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Saturday, Feb. 4, 2006

Aces High

Steve Johnston holds the Canadian record for holes in one.
That's one way to build a golf consulting practice

Friday, July 26, 2002
Michael Grange

Steve Johnston never thought his working life (accounting) would mesh with his lifelong passion for golf. But the two worlds collided in 1988, when he joined the executive board at Beacon Hall Golf Club, north of Toronto. At around the same time, his firm, KPMG, began expanding its consulting business. Johnston identified the golf industry as an untapped area, and the country's leading golf consultancy was born. He still plays, too-and even holds Canada's record for holes in one, with 47 aces to his credit. That makes him No. 3 in the world.

Q. Is building a golf course a good investment?

A. You have to [consider] what kind of cash the golf course will throw off. Normally, the multiples are based on a six- to seven-time mature projected cash flow. If the projection for year five was that the golf course would make $1 million in cash EBITDA, then the course, today, is worth $6.5 million. If, in five years' time, it was actually making the $1 million, then its value goes up to roughly $9 million. Most people don't build a golf course unless the cost of building equals the $6.5 million.

Q. Can I build a high-end public golf course in the Toronto area for $6.5 million?

A. The cost of building is $5 to $7 million. The land is $1.5 to $1.7 million. A clubhouse is roughly $200 a square foot, and you need between 8,000 and 12,000 square feet, so you're at $1.5 to $2 million for the clubhouse. Then you have your soft costs-architecture fees, environmental consulting and zoning issues, which run from $500,000 to $1 million. You need infrastructure-a parking lot and road into your course. The total cost would be $10 to $12 million. That's why green fees are so high. You need to make about $1.2 million a year just to cover principle and interest.

Q. What trends do you see?

A. I think there's growth opportunity for mid-market private golf courses. Public golfers are used to a $40 to $60 ticket. [It's $120 to $220 at a higher-end public course.] Since their expectations are lower, you can have more people belong to a mid-market private club than a high-end club. The more members you have, the cheaper the annual dues.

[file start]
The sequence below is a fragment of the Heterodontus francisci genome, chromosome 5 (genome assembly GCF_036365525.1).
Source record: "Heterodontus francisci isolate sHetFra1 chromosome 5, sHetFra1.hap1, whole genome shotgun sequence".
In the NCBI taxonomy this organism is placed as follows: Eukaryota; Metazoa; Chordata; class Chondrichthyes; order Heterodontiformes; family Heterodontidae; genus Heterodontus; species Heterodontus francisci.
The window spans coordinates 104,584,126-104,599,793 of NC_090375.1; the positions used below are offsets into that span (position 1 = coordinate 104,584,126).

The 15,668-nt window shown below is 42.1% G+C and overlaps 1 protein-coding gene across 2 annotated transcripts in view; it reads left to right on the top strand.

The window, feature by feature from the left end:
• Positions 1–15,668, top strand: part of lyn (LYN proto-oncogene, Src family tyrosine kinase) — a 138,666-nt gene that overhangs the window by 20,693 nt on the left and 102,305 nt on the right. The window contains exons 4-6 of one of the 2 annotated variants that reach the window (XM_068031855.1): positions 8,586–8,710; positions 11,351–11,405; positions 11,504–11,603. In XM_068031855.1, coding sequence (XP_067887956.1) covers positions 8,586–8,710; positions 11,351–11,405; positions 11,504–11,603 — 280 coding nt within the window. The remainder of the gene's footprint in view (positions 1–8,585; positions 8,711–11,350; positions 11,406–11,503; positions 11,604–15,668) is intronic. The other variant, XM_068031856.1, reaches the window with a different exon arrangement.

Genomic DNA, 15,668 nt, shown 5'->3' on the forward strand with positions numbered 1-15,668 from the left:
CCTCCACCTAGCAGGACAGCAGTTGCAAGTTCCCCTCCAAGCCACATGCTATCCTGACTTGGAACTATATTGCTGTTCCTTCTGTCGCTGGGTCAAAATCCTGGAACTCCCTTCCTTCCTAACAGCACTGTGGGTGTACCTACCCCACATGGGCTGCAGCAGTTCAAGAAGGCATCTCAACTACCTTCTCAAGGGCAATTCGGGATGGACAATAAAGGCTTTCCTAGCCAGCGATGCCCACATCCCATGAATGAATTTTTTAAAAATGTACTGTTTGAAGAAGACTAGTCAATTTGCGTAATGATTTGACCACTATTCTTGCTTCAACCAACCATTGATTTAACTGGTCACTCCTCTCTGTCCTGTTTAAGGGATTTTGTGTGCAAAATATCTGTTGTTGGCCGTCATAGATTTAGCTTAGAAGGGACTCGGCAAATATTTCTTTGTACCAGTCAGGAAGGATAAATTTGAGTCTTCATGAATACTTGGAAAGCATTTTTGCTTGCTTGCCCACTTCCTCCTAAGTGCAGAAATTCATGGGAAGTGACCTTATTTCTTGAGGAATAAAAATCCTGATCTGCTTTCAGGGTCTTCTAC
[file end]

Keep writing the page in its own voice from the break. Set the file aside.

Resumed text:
Q. Is golf still a hot industry?

A. In the U.S., it's an industry that has grown too fast. It's not booming-it's status quo. As a result of a building boom, it's going to take a while for demand to catch up with supply. We're still a little behind that in Canada, but [a similar situation] could happen here.

Q. You have had 47 holes-in-one since you started playing. How do you explain that?

A. I just have a knack for it. I've had two holes-in-one in a round. I've had one on a par-four.

Q. When was your last one?

A. About a year-and-a-half ago at Beacon Hall. I hit a 4-iron on the 16th hole. I'm going to lose my bet though.

Q. What bet is that?

A. I'm going to be 50 soon, and I've had a bet with some partners at KPMG that I would have 50 [aces] by the time I was 50. I need three more or I lose $500. If I can do it, they pay me $5,000. The problem is, I don't have much time to play between now and then.

Q. This must be your dream job. Is there anything you don't like about it?

A. My pet peeve is that in the golf business, people think they know more than they do. Potential and current owners don't do enough due diligence when it comes to the people they take advice from. This is one of the weakest industries when it comes to management expertise. Golf courses have been around since the early 1800s, but most people never looked on them as a business. And everyone believes it's easy to run a course.

Q. As the golfing accountant, do you keep track of the score when you play?

A. I hate to keep track of the scorecard or the bets. I'll play any game you want, just don't make me keep score.

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